Colostrum the key to healthy calves

A couple of weeks ago we talked about colostrum on our series everything livestock which can be checked here.Today, I would like to quickly do a comprehensive look on ”Colostrum the key to healthy calves” .

The poor understanding of colostrum and its management can expose newborn calves to pathogens that cause scours, such as rotavirus which in most cases the diseases can kill them.

Colostrum is produced in the first milking and this contains the highest levels of protective antibodies that calves need in their first hours of life to build immunity to bugs like rotavirus.

The milk that flows after the colostrum milk is called the transition milk, this milk can be fed to growing calves but it does not have the same level of antibodies as the colostrum.

Factors such as poor body condition in cows, a short dry period, leaking milk before parturition, age, breed and timing of calf pickups all influence the quality of the colostrum that’s produced.

The quality of colostrum from a cow declines very quickly after birth, so the more regular the pickups during calving – preferably twice daily – the more likely you are to collect good colostrum.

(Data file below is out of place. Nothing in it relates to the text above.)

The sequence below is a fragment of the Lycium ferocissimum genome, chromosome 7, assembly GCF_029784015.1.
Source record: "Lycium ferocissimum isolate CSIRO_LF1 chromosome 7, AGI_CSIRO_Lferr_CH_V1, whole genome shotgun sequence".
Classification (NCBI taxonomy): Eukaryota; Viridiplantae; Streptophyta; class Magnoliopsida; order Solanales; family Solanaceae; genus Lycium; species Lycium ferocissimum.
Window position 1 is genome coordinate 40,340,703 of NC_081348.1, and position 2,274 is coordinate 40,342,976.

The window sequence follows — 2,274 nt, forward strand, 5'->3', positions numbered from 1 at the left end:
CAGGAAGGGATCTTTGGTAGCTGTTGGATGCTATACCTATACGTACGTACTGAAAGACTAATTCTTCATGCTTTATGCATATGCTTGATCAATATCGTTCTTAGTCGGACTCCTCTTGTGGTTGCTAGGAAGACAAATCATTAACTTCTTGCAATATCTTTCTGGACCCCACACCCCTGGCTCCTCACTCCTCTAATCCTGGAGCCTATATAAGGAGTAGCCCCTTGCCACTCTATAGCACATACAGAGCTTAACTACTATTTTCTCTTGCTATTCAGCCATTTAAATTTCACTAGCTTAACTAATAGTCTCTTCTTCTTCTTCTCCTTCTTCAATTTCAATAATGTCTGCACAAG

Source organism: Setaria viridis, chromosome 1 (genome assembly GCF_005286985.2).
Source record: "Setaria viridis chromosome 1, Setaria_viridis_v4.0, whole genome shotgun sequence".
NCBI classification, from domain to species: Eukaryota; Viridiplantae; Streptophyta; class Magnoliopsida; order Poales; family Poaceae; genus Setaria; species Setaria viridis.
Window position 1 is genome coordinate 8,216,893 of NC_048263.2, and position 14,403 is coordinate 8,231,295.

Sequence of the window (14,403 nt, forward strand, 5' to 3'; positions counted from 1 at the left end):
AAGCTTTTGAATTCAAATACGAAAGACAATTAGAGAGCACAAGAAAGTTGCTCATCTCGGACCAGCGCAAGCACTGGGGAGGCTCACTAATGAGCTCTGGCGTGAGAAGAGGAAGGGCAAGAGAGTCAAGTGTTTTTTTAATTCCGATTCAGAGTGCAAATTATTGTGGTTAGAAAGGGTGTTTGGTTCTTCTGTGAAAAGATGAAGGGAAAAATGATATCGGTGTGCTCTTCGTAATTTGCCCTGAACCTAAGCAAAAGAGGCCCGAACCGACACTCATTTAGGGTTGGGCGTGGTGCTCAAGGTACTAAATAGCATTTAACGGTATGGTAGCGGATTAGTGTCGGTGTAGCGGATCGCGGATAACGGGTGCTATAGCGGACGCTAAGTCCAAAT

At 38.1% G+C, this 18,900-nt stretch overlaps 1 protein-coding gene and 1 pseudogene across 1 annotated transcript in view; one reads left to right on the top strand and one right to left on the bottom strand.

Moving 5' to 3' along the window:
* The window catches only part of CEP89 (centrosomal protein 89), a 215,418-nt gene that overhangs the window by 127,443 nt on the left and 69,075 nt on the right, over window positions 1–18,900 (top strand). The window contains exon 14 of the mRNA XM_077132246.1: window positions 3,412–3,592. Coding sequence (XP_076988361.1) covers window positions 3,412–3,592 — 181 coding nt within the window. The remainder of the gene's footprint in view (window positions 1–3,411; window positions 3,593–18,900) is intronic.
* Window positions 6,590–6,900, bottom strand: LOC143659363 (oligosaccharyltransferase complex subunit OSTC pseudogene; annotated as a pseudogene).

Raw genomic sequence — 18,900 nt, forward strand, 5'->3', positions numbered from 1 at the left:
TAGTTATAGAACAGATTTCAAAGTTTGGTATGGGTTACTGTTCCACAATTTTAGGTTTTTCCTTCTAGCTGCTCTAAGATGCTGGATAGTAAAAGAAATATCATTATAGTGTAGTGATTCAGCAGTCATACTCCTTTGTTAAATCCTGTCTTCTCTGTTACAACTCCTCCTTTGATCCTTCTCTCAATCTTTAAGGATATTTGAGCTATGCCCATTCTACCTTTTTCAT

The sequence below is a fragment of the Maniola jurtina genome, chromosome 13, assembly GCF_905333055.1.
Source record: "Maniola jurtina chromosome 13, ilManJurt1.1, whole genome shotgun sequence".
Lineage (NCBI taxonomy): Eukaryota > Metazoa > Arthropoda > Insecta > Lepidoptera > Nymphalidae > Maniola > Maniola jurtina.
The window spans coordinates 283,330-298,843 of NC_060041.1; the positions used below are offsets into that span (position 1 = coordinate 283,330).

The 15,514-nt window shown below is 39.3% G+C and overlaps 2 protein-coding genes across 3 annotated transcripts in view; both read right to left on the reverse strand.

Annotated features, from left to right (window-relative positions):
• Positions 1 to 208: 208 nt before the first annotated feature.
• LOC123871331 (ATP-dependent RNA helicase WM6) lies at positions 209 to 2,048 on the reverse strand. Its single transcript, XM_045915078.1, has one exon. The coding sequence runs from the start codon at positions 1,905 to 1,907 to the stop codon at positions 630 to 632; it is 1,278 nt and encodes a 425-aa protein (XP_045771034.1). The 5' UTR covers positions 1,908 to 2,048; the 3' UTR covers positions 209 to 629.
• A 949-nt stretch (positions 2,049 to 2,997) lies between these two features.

While good colostrum management is at the heart of a successful calf rearing system, several other factors play an important part since calves are exposed to pathogens challenges from the moment of birth and this should be minimised.

This starts with the cleanliness of the truck used to pick up the calves or the veterinary doctor that helped in the calving process and follows through to the pens in which they are raised.

“Solid partitions between pens will help reduce the transfer of pathogens, and good bedding is essential; sawdust or woodchips are ideal, at least 15cm deep and over good drainage.”

A good feeding system will ensure proper growth and gut development following the crucial first few hours.

Clean water and a good starter feed are also part of the management mix.

The calf pens should be an all-in–all-out system: once a calf enters a pen it should remain there until it moves outside.
“Calves should not be moving between pens as they get older, as this is a great way to spread bugs around.”

Pens should be well cleaned out after the last calf has left for the season, and contaminated bedding needs to be removed and the flooring and walls should be clean and dry before a disinfectant is used.”
“So give calves the best possible start with high-quality colostrum, preferably from vaccinated cows that will pass on good levels of immunity”.